Usually, the assessment of mammograms is a process that requires two radiologists. However, leveraging AI to screen can potentially reduce this requirement to only one radiologist. This could be a ray of hope in the wake of projections made by Radiology Business, which shows that a potential nationwide shortage of radiologists could occur in the US by 2024. This looming scarcity can be credited to factors including radiologist burnout and the influx of retirements within the field.

Deciding on potential patients for screening is crucial

So, how can these strategies be used to enhance breast cancer screening and early detection? The first and foremost step involves the critical task of determining the right person to screen. Traditionally, mammography screening has been guided by age and family history, which is derived from epidemiological data on cancer incidence.

However, recent studies that are focused on younger women have brought forward several factors that provide a higher degree of precision in predicting a person’s risk of developing cancer. These factors can be anything from domains, phenotypic attributes like breast density, as well as lifestyle elements such as smoking history and diet. This knowledge allows for creating more comprehensive risk models, empowering screening programs to be customized as per an individual’s profile.

Moreover, the issue still haunts the screening method. The prevailing gold-standard technique is mammography. However, promising results are coming forward from different modalities, including contrast-enhanced mammography and abbreviated magnetic resonance imaging. S costs continue to drop, and accessibility improves, the chances for these advanced imaging methods to take over X-ray mammography improve. Moreover, in-depth research is being carried out on pan or multi-cancer liquid biopsy screening tests, which have displayed encouraging potential, particularly for breast cancer.

Can Artificial Intelligence replace radiologists anytime soon?

Ductal carcinoma in situ (DCIS) is a crucial aspect of the screening process. As advancements in screening emerge, we will witness more detection of DCIS cases, with only a few progressing to breast cancer. That said, extensive research needs to be carried out to empower medical professionals with the knowledge required to counsel women on the specific risks linked with the biological nature of these lesions.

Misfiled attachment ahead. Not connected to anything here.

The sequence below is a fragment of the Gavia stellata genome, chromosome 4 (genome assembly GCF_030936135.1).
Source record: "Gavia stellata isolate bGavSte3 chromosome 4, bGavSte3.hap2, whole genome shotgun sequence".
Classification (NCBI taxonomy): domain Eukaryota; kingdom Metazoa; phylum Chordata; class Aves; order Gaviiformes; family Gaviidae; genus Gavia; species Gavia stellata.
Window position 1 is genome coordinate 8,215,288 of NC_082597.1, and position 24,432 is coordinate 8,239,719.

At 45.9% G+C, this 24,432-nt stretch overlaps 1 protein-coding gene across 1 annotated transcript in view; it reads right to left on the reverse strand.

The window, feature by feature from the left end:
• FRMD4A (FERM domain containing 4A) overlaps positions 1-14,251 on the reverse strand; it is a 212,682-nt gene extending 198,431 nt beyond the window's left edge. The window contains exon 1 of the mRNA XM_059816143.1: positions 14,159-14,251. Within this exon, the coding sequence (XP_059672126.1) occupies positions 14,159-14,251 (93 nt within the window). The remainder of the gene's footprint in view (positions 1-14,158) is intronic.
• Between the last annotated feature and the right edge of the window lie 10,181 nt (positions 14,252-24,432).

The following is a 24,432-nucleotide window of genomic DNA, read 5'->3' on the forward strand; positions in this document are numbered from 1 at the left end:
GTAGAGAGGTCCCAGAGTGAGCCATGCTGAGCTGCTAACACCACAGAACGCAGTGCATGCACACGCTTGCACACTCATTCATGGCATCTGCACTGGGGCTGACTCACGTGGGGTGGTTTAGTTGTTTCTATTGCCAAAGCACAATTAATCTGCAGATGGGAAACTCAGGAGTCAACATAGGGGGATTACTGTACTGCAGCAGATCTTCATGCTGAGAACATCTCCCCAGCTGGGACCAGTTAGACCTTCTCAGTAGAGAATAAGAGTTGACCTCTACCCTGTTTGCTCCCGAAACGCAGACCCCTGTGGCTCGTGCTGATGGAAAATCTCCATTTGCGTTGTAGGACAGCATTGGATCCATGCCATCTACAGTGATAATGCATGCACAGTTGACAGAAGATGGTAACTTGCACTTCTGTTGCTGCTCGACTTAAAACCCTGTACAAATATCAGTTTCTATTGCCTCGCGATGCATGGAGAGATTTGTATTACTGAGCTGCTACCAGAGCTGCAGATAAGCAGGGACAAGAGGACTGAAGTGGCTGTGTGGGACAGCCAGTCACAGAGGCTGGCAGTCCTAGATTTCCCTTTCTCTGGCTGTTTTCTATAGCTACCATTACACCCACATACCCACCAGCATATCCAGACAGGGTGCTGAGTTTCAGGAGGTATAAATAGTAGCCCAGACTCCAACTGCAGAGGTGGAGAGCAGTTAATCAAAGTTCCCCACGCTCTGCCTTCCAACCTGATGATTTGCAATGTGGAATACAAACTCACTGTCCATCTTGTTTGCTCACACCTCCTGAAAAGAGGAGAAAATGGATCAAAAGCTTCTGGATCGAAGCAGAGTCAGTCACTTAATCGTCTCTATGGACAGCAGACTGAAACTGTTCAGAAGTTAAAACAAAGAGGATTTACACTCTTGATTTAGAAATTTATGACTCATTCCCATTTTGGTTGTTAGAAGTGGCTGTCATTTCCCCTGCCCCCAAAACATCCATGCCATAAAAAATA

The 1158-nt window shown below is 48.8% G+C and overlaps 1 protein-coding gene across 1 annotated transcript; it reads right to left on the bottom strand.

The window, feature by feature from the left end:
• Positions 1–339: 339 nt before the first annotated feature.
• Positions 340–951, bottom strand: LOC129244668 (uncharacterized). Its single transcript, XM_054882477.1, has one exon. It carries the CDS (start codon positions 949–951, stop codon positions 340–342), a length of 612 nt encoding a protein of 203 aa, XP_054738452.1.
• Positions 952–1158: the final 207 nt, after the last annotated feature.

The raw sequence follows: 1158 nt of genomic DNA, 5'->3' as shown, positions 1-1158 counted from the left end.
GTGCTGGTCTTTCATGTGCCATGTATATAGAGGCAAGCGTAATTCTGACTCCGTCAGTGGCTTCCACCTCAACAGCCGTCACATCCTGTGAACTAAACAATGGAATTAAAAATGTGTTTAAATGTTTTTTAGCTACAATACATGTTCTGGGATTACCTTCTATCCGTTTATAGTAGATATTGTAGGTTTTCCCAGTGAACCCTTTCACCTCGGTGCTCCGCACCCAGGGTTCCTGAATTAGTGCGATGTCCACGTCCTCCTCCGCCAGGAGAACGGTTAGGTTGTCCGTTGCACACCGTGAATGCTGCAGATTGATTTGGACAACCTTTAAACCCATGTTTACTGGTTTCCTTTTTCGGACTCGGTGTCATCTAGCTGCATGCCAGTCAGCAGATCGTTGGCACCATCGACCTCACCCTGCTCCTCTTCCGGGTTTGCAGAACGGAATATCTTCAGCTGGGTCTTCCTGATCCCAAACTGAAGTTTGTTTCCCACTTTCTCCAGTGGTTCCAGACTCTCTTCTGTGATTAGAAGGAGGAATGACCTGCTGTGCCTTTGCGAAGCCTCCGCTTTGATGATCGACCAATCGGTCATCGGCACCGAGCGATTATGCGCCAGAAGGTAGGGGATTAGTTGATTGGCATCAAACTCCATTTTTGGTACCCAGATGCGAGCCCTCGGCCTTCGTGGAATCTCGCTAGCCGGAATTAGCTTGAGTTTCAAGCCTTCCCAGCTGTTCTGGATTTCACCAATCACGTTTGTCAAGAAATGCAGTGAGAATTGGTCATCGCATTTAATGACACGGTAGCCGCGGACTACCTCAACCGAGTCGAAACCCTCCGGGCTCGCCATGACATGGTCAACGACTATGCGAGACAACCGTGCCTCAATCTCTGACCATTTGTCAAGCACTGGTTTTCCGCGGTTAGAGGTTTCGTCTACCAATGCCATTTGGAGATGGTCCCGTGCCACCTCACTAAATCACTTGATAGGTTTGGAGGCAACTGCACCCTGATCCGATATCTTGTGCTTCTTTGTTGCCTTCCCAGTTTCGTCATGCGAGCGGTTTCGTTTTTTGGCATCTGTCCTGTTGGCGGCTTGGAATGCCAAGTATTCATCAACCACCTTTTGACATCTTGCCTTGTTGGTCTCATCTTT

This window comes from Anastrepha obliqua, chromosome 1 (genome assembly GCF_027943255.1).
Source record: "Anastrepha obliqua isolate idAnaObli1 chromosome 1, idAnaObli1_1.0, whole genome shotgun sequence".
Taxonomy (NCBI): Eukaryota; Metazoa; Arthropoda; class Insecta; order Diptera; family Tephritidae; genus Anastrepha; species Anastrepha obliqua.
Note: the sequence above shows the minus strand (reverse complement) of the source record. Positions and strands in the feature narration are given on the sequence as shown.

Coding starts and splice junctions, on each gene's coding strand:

Artificial Intelligence has taken up a progressive role across diverse facets of early breast cancer detection. AI’s prowess has been observed in detecting cancers from medical imaging. However, the question still lingers about whether it can match or surpass radiologists’ capabilities. If it does, it holds the key to seamless integration into clinical pathways, augmenting existing methods and expediting the whole process. Besides, a different application of AI in risk assessment is starting to emerge, with studies showing that AI can predict future cancer development based on images, even in cases where no discerning lesions are currently found.

It goes without saying that fostering multidisciplinary collaboration that features a diverse range of experts, such as biologists, physicists, oncologists, chemists, epidemiologists, and software engineers, is very crucial for successfully addressing the several components of advancing breast cancer screening and early detection. The true victory lies in our ability to operate as a team, understanding that collective efforts are paramount for achieving success.

Vishal Kawadkar
About author

With over 8 years of experience in tech journalism, Vishal is someone with an innate passion for exploring and delivering fresh takes. Embracing curiosity and innovation, he strives to provide an informed and unique outlook on the ever-evolving world of technology.